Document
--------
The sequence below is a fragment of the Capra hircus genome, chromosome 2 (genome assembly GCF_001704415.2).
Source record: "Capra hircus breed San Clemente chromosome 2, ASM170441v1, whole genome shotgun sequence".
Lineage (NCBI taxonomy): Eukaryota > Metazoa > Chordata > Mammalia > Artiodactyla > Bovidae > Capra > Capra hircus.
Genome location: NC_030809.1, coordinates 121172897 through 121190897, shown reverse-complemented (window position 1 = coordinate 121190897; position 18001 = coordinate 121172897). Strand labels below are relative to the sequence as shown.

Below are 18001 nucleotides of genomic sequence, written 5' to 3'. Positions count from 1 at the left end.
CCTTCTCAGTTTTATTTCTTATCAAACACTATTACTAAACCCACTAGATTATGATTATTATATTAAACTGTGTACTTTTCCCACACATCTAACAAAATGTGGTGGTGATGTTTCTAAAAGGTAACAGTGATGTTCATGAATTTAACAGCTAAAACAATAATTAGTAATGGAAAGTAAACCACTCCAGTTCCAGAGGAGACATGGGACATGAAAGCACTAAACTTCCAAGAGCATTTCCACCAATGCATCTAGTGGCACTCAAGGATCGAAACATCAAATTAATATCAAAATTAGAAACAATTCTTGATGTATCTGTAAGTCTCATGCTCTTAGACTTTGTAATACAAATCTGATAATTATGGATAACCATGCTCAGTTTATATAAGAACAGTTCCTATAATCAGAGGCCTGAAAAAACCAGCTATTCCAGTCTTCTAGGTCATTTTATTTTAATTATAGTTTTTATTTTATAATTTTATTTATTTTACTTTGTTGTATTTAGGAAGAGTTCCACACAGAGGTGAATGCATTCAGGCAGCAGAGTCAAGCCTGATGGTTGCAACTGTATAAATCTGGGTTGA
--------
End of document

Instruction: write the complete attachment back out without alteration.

The sequence below is a fragment of the Capra hircus genome, chromosome 2 (genome assembly GCF_001704415.2).
Source record: "Capra hircus breed San Clemente chromosome 2, ASM170441v1, whole genome shotgun sequence".
Lineage (NCBI taxonomy): Eukaryota > Metazoa > Chordata > Mammalia > Artiodactyla > Bovidae > Capra > Capra hircus.
Genome location: NC_030809.1, coordinates 121172897 through 121190897, shown reverse-complemented (window position 1 = coordinate 121190897; position 18001 = coordinate 121172897). Strand labels below are relative to the sequence as shown.

Below are 18001 nucleotides of genomic sequence, written 5' to 3'. Positions count from 1 at the left end.
CCTTCTCAGTTTTATTTCTTATCAAACACTATTACTAAACCCACTAGATTATGATTATTATATTAAACTGTGTACTTTTCCCACACATCTAACAAAATGTGGTGGTGATGTTTCTAAAAGGTAACAGTGATGTTCATGAATTTAACAGCTAAAACAATAATTAGTAATGGAAAGTAAACCACTCCAGTTCCAGAGGAGACATGGGACATGAAAGCACTAAACTTCCAAGAGCATTTCCACCAATGCATCTAGTGGCACTCAAGGATCGAAACATCAAATTAATATCAAAATTAGAAACAATTCTTGATGTATCTGTAAGTCTCATGCTCTTAGACTTTGTAATACAAATCTGATAATTATGGATAACCATGCTCAGTTTATATAAGAACAGTTCCTATAATCAGAGGCCTGAAAAAACCAGCTATTCCAGTCTTCTAGGTCATTTTATTTTAATTATAGTTTTTATTTTATAATTTTATTTATTTTACTTTGTTGTATTTAGGAAGAGTTCCACACAGAGGTGAATGCATTCAGGCAGCAGAGTCAAGCCTGATGGTTGCAACTGTATAAATCTGGGTTGA